In addition, for the past few months to I've also been beta-testing an online writing, grammar and research program from Pearson Education. The product is called MyCompLab. It's a poweful, comprehensive web-based resource in grammar, writing, and research and features a dynamic, interactive, collaborative place for composition, peer-review, tutorial, and assessment. We've had some hurdles to surmount with such a rich and complex project. This summer the new MCL was launched and my colleagues and I have been trying to get started with the program, not without several hiccups. Nothing more frustrating than being ready to work in a writing center (after pulling favors and making deals with other teachers for the scheduled time) to not have the students be able to log in. "Okay, class back to the regular classroom!" But in the past week, obstacles flattened, it's been exciting to see students engaging with the media, each other, and me in this online environment.

A particular labor of love has been working with the education department of Carnegie Museum of Art, located in Pittsburgh, Pennsylvania, especially during the current exhibition of the 55th Carnegie International "Life on Mars" (now until January 2009). My pet project has been to help teachers with online resources for school visits to the museum, or virtual visits. Again, collaborating with web developers, IT departments, artists, curators, funders, and fellow educators can resemble a instructional technology tower of babel; we all have a common goal but speaking a variety of languages. Sometimes it seemed like that we had aliens-among-us, some sort of educational end users encountering technicians from a different world who we depend upon us launch us into the blogosphere. (I'm sure this resonates with many teachers and IT departments throughout the universe.) After more than a year in the making. the International's online complement is offering unprecedent resources to reach out to students, teachers, and the general public via the Web.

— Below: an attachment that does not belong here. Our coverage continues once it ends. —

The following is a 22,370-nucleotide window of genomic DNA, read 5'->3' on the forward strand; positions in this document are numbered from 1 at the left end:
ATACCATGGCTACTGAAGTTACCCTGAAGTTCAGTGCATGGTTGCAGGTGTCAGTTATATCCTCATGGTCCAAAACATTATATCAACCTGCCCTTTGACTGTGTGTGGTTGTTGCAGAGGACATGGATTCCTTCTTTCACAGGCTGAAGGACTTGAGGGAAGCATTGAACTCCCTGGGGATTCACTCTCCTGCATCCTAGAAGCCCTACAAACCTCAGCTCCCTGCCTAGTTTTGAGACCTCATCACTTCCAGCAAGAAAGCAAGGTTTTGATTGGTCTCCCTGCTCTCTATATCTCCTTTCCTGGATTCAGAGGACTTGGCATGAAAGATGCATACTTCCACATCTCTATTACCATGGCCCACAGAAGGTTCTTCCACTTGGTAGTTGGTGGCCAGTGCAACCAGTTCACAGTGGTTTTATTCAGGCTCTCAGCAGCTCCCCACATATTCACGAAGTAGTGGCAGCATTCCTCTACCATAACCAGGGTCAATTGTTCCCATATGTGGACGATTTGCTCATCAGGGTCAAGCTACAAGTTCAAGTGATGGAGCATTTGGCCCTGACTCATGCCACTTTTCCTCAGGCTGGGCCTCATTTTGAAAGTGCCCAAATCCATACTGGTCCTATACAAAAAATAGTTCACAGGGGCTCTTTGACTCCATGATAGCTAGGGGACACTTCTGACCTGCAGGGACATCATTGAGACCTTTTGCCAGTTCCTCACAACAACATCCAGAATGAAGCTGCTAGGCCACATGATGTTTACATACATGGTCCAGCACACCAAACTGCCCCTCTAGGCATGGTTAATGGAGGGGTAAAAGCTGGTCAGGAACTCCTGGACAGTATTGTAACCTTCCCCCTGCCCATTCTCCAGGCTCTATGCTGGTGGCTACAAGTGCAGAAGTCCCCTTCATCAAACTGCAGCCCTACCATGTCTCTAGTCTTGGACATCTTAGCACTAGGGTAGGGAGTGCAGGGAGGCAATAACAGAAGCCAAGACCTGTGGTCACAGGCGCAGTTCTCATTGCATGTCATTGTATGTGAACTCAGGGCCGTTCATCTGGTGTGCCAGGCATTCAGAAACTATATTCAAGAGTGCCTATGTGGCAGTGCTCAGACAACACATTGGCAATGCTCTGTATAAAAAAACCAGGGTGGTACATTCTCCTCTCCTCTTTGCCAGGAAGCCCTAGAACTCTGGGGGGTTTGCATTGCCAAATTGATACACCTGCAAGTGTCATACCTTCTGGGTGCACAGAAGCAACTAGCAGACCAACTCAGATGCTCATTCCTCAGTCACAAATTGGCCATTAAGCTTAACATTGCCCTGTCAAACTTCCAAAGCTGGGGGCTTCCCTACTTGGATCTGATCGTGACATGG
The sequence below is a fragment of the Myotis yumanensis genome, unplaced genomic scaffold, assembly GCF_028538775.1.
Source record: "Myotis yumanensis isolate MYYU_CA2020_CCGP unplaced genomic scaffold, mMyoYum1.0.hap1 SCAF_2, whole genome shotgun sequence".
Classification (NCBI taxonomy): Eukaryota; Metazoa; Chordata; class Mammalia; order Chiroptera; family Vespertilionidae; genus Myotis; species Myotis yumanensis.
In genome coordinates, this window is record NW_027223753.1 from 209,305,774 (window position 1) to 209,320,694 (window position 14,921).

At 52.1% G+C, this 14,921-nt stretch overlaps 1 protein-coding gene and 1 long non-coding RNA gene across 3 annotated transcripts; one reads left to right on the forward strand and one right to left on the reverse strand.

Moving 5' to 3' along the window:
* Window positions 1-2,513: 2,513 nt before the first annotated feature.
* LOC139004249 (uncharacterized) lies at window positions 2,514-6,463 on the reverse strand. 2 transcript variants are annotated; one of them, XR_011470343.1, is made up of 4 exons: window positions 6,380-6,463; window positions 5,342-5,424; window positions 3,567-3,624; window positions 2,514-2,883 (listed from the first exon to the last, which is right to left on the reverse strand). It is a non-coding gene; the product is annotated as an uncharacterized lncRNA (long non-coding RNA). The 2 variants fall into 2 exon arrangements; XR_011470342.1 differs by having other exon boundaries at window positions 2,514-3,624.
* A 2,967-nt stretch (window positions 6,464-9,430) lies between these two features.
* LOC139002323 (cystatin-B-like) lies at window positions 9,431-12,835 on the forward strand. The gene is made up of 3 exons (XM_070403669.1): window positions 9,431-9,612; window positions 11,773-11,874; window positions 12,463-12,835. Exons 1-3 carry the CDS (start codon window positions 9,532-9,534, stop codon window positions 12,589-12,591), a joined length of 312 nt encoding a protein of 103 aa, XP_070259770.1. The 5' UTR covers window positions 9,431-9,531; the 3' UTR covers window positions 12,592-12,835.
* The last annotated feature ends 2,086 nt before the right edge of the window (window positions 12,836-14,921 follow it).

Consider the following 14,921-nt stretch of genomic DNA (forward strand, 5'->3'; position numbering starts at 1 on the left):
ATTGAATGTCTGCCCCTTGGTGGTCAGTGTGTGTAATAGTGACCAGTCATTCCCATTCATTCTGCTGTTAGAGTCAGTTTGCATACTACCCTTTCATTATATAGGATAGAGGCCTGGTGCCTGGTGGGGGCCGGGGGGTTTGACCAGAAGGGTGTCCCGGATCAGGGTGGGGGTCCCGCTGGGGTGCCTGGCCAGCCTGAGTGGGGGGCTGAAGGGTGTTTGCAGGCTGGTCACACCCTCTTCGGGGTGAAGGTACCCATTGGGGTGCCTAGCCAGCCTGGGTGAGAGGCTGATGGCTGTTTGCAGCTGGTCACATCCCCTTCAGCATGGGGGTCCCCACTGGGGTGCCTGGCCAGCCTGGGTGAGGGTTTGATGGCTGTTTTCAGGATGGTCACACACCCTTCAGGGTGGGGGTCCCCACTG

Not only is Carnegie Museum of Art inaugurating it's first blog for this exhibition, which celebrates the finest contemporary art from around the world, but also it has no fewer than five! Museum staff sends its Signals blog to an general public audience who can send back blog posts in Soundings. A group of teen interns offers Zero Gravity blog. Teachers share ideas for the classroom and the exhibition on Ideas & Updates blog. And finally, teachers and students can augment their school visits with private or public blogs devoted to their own school group.

With this many opportunities for writing and reading online in response to one of the world's most significant and historical art traditions--the Carnegie International--it's been worth sweating the details of how to tweak the tech to make it work. My students are gearing up for their visit later this month. We use school-museum visits to inspire narrative writing and other compositions. Stay tuned for their posts.